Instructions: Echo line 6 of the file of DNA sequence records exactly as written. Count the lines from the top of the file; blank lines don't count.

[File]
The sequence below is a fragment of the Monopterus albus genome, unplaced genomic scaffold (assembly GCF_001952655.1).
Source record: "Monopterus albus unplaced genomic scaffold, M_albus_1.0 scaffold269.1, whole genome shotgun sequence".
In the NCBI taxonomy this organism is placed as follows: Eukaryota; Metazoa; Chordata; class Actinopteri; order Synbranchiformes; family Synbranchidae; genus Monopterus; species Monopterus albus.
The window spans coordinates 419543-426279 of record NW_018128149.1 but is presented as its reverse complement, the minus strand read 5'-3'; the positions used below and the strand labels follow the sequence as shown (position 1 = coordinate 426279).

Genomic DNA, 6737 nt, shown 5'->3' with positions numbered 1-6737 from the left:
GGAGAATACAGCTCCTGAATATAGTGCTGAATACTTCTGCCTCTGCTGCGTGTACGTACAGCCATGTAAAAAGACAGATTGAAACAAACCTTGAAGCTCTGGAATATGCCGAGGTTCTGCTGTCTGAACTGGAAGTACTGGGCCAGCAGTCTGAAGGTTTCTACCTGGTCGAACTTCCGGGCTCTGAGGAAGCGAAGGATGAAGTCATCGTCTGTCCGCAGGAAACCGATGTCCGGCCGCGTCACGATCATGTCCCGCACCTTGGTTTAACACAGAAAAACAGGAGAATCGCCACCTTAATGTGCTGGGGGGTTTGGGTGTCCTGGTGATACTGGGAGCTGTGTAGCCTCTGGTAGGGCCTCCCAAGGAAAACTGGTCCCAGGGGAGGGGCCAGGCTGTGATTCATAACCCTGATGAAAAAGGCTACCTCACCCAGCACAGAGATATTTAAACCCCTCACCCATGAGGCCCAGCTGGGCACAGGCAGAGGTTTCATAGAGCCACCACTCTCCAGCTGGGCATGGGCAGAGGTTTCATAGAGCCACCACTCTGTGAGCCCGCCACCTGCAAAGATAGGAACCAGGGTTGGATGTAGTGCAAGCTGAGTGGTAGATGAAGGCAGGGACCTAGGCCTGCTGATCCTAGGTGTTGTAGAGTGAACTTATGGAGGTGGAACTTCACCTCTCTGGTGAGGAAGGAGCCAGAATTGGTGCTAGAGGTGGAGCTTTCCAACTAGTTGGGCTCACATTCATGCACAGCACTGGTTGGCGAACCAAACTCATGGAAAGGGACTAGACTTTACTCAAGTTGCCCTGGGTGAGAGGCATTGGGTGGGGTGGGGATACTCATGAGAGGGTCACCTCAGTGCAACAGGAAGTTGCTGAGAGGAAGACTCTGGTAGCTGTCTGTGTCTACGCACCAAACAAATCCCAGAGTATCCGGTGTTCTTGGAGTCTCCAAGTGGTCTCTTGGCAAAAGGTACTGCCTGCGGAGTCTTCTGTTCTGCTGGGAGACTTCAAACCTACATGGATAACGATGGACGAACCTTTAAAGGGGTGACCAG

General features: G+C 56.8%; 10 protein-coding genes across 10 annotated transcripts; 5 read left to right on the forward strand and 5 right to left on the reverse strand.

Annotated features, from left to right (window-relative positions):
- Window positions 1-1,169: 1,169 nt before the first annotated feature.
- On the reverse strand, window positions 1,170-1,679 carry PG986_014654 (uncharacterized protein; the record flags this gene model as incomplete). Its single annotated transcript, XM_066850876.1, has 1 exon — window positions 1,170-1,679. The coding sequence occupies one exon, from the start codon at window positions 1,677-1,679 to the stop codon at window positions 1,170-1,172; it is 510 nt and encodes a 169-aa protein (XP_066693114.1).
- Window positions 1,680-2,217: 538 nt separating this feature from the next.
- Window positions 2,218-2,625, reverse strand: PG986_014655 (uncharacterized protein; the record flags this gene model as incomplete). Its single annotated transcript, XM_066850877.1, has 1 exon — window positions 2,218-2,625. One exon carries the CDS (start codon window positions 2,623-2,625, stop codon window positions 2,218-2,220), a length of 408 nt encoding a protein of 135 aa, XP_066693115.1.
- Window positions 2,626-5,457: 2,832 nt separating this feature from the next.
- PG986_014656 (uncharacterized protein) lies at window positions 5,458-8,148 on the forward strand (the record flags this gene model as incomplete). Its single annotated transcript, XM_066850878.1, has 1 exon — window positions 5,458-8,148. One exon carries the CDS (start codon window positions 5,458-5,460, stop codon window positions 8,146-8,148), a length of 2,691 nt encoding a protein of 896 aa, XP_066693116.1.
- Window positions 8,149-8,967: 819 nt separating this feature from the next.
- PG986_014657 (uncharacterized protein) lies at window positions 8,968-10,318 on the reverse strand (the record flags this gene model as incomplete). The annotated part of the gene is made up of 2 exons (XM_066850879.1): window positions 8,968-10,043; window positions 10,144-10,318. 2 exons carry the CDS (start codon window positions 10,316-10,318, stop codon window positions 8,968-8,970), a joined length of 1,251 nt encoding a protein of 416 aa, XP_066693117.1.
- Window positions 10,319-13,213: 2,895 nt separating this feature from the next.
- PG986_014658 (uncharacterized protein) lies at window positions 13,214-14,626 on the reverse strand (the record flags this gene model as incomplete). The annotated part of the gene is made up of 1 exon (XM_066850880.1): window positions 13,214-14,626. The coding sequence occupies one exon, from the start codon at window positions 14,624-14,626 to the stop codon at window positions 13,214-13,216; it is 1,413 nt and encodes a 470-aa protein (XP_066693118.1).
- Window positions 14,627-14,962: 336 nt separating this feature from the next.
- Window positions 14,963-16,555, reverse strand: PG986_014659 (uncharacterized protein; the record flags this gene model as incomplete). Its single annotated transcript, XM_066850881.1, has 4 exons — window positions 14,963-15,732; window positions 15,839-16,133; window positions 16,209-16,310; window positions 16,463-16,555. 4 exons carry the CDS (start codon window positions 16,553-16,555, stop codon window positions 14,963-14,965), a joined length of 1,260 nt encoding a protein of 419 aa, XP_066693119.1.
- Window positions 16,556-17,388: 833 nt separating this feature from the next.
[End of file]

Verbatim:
GGAGAATACAGCTCCTGAATATAGTGCTGAATACTTCTGCCTCTGCTGCGTGTACGTACAGCCATGTAAAAAGACAGATTGAAACAAACCTTGAAGCTCTGGAATATGCCGAGGTTCTGCTGTCTGAACTGGAAGTACTGGGCCAGCAGTCTGAAGGTTTCTACCTGGTCGAACTTCCGGGCTCTGAGGAAGCGAAGGATGAAGTCATCGTCTGTCCGCAGGAAACCGATGTCCGGCCGCGTCACGATCATGTCCCGCACCTTGGTTTAACACAGAAAAACAGGAGAATCGCCACCTTAATGTGCTGGGGGGTTTGGGTGTCCTGGTGATACTGGGAGCTGTGTAGCCTCTGGTAGGGCCTCCCAAGGAAAACTGGTCCCAGGGGAGGGGCCAGGCTGTGATTCATAACCCTGATGAAAAAGGCTACCTCACCCAGCACAGAGATATTTAAACCCCTCACCCATGAGGCCCAGCTGGGCACAGGCAGAGGTTTCATAGAGCCACCACTCTCCAGCTGGGCATGGGCAGAGGTTTCATAGAGCCACCACTCTGTGAGCCCGCCACCTGCAAAGATAGGAACCAGGGTTGGATGTAGTGCAAGCTGAGTGGTAGATGAAGGCAGGGACCTAGGCCTGCTGATCCTAGGTGTTGTAGAGTGAACTTATGGAGGTGGAACTTCACCTCTCTGGTGAGGAAGGAGCCAGAATTGGTGCTAGAGGTGGAGCTTTCCAACTAGTTGGGCTCACATTCATGCACAGCACTGGTTGGCGAACCAAACTCATGGAAAGGGACTAGACTTTACTCAAGTTGCCCTGGGTGAGAGGCATTGGGTGGGGTGGGGATACTCATGAGAGGGTCACCTCAGTGCAACAGGAAGTTGCTGAGAGGAAGACTCTGGTAGCTGTCTGTGTCTACGCACCAAACAAATCCCAGAGTATCCGGTGTTCTTGGAGTCTCCAAGTGGTCTCTTGGCAAAAGGTACTGCCTGCGGAGTCTTCTGTTCTGCTGGGAGACTTCAAACCTACATGGATAACGATGGACGAACCTTTAAAGGGGTGACCAG